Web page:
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AUC students complain about new campus' shortcomings - Daily News Egypt

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AUC students complain about new campus' shortcomings

CAIRO: After much anticipation, the American University in Cairo (AUC) students moved to the new $400-million 240-acre campus on Sept. 4. The move has been 10 years in the making and construction started five years ago, but, yet after one week at the New Cairo campus, students and faculty members started expressing their dismay, saying …


CAIRO: After much anticipation, the American University in Cairo (AUC) students moved to the new $400-million 240-acre campus on Sept. 4. The move has been 10 years in the making and construction started five years ago, but, yet after one week at the New Cairo campus, students and faculty members started expressing their dismay, saying the campus wasn’t ready for their arrival.

On the first day of classes, students were impressed by the architecture of the campus as it bolstered a modern look without losing the oriental feel the Downtown campus was known for.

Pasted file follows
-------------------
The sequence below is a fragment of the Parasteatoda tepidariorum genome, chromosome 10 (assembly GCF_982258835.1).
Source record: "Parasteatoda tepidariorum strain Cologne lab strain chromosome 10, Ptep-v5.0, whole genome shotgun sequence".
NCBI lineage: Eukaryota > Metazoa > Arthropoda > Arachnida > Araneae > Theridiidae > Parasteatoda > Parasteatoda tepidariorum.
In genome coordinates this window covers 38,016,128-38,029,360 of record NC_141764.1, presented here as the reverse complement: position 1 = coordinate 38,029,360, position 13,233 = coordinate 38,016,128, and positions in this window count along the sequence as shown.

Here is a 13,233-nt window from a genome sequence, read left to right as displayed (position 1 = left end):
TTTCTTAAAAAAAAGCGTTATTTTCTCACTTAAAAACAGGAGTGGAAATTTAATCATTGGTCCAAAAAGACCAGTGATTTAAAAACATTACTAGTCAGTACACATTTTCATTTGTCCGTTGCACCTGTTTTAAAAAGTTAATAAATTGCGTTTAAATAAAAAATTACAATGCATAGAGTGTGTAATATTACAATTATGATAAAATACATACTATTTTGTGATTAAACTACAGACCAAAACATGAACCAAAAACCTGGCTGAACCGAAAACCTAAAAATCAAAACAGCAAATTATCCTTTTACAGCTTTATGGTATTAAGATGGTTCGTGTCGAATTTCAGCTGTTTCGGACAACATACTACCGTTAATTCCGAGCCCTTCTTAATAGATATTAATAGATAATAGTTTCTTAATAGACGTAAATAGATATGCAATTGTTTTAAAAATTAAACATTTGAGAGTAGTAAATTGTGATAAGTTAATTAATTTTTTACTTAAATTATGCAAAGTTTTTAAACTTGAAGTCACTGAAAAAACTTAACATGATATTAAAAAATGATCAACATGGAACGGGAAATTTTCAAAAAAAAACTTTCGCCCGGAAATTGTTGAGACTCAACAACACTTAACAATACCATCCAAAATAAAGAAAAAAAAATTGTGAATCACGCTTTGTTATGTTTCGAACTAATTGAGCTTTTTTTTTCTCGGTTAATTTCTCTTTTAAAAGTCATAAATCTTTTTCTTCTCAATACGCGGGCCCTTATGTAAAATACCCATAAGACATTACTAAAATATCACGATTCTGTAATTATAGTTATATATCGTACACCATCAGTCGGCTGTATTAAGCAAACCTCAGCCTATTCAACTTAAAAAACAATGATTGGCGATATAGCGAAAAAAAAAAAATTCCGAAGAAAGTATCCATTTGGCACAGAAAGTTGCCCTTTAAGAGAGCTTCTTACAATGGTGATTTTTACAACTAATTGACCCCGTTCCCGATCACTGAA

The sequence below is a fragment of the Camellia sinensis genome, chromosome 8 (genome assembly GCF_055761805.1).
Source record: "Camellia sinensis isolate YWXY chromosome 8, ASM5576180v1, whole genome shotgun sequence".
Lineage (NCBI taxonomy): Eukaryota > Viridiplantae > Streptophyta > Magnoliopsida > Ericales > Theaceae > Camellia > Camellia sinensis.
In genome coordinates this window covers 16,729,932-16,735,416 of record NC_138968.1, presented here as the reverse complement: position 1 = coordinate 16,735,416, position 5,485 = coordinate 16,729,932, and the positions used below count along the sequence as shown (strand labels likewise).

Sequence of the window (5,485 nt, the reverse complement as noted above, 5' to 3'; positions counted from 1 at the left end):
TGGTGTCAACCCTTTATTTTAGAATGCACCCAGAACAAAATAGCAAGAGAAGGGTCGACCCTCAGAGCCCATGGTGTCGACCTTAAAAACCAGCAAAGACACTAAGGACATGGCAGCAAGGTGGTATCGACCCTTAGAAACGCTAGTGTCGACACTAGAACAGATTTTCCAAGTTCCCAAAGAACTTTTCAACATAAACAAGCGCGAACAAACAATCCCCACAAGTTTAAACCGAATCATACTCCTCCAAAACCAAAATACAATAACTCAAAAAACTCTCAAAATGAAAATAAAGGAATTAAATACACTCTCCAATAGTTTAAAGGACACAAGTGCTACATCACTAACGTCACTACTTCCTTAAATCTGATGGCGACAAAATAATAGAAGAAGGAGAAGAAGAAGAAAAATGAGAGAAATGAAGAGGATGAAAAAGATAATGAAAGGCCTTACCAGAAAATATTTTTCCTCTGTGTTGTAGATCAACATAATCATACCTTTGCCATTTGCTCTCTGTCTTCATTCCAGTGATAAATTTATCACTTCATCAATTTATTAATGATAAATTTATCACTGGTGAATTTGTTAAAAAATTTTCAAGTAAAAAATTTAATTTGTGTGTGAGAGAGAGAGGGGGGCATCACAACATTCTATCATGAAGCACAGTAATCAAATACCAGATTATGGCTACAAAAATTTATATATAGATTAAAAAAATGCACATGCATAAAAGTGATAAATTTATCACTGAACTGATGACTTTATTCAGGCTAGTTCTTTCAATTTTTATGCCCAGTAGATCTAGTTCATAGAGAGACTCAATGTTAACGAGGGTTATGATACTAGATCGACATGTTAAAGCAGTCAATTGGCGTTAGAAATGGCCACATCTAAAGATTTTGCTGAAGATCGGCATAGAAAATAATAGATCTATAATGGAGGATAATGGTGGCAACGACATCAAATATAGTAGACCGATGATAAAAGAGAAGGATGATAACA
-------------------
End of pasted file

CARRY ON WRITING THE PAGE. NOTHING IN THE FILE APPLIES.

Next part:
Once the students approached the buildings, they noticed that there was something wrong with their new impressive campus: it was still under construction.

Construction equipment and workers are still on campus and the floor is sandy and unpolished.

Heading to their first class in the new campus, students faced more surprises. It was difficult to find their classes, as there were no signs on the buildings indicating their names, and students were lost on the vast campus.

The Student Union came to the rescue, organizing daily campus tours on the first week and got its members to stand all over campus to assist and direct the lost students.

According to Raneim Hany, a student at AUC, the Student Union did all the work while the administration didn’t do anything to help the students get oriented on their first days in the new campus.

The promised technologically equipped classrooms were no where in sight; there were no projectors or laptops in classes and no wireless access to internet. In addition, many classrooms didn’t have working air conditioning system and others didn’t have desks or chairs.

Most of the bathrooms were not functioning yet.

Students also complained of the scarcity of shaded areas, which left them walking in the vast campus in the scorching heat of the blazing sun. The only shade is provided by the buildings. Aya El Araby, a Mass Communications junior, complains of the long distance between the parking area and the classes. Others said the walk from the parking lot to their classes take up to 20 minutes.

Sahir Arslan, a sophomore majoring in construction engineering, complains of the lack of greenery around the campus, and says that there is nothing around the campus but desert.

Transportation to the campus proved problematic. Some students have to drive to the bus stops since there are not enough of them and many students have missed classes because the buses just didn’t show up on the scheduled time.